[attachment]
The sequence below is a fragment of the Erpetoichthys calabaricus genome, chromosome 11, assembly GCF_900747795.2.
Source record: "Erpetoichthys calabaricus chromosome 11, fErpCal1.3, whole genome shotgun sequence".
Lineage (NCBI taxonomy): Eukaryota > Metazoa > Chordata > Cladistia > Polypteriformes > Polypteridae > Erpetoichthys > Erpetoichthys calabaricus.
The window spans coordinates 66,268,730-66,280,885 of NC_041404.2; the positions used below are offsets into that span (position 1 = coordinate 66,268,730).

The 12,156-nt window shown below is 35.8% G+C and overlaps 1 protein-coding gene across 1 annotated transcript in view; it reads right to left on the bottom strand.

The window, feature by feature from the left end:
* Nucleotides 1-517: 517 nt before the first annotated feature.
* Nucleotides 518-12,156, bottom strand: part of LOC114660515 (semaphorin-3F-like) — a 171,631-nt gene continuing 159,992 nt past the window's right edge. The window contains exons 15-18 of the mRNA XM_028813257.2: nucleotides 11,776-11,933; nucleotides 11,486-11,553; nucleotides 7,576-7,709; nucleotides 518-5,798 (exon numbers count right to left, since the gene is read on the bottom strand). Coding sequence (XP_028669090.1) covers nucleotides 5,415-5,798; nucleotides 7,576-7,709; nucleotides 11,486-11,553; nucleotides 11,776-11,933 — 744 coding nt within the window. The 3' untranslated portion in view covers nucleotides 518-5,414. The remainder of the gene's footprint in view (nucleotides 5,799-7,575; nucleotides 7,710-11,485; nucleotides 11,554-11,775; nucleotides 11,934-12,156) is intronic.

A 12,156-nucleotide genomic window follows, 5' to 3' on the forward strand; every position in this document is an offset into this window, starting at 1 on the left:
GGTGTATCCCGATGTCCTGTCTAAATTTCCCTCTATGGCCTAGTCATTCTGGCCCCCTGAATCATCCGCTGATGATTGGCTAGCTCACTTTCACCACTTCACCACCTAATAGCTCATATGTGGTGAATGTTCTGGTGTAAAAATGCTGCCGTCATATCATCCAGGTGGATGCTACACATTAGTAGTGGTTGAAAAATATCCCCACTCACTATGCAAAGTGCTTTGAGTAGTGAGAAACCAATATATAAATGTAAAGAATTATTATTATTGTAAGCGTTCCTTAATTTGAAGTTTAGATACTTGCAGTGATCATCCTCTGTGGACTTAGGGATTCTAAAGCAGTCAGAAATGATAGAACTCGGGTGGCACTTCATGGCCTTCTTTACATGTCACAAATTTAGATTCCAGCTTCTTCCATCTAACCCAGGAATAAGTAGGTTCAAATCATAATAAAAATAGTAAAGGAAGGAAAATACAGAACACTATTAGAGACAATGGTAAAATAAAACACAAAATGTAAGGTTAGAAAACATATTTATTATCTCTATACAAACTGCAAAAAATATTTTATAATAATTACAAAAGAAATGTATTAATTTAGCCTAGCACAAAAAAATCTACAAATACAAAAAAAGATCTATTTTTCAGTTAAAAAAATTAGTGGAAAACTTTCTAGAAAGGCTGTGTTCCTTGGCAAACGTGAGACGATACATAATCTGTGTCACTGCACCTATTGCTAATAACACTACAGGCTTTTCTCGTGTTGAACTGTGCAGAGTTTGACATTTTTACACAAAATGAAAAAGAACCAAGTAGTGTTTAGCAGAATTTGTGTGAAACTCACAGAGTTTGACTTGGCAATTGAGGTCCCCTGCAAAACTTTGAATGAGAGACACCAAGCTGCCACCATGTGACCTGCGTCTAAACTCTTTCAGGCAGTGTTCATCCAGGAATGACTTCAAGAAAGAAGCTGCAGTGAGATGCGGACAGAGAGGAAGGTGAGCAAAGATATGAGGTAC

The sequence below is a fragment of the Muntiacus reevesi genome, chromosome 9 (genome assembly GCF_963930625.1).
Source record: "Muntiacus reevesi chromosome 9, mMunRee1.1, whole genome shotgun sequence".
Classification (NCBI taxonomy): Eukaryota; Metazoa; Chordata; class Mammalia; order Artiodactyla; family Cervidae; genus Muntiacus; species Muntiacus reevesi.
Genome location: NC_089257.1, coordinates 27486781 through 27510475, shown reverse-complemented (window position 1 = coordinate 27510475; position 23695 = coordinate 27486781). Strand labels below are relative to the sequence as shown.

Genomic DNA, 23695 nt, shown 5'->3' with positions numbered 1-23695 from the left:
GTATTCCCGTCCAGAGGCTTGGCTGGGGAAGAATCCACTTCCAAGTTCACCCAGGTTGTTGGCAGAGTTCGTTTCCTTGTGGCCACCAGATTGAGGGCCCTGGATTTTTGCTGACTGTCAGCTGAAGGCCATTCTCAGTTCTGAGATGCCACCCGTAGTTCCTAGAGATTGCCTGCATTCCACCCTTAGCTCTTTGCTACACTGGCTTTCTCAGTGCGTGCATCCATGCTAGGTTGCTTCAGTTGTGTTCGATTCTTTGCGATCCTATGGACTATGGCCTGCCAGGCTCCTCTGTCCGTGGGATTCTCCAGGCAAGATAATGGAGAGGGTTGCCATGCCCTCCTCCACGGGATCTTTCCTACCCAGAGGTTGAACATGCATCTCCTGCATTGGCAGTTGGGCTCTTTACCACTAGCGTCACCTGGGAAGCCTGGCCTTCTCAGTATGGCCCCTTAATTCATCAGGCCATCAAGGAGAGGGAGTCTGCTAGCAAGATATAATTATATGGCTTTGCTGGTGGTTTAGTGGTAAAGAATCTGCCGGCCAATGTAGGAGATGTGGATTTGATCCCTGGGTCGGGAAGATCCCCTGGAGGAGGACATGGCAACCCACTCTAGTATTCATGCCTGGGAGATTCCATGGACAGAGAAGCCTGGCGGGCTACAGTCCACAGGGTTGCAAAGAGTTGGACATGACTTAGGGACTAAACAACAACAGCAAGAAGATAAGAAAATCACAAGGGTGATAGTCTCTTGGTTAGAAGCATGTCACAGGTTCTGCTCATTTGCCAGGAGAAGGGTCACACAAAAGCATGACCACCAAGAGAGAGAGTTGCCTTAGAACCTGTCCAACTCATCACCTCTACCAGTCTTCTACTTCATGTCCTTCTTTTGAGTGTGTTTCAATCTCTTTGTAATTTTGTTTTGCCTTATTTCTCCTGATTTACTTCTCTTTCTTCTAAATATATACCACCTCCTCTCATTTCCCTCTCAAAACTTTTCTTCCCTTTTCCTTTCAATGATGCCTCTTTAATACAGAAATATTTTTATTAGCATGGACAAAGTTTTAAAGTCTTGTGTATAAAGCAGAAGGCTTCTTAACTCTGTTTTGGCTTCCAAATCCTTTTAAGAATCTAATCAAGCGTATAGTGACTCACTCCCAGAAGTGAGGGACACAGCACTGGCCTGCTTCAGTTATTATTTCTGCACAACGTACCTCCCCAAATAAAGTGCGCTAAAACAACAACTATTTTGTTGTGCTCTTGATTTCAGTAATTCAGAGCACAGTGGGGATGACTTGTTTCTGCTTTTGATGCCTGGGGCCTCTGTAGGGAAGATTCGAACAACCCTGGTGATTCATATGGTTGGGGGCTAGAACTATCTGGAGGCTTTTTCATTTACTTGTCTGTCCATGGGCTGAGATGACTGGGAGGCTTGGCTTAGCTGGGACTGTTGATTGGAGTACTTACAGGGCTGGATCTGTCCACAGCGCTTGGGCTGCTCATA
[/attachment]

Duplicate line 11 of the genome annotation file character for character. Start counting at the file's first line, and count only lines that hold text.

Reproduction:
The sequence below is a fragment of the Muntiacus reevesi genome, chromosome 9 (genome assembly GCF_963930625.1).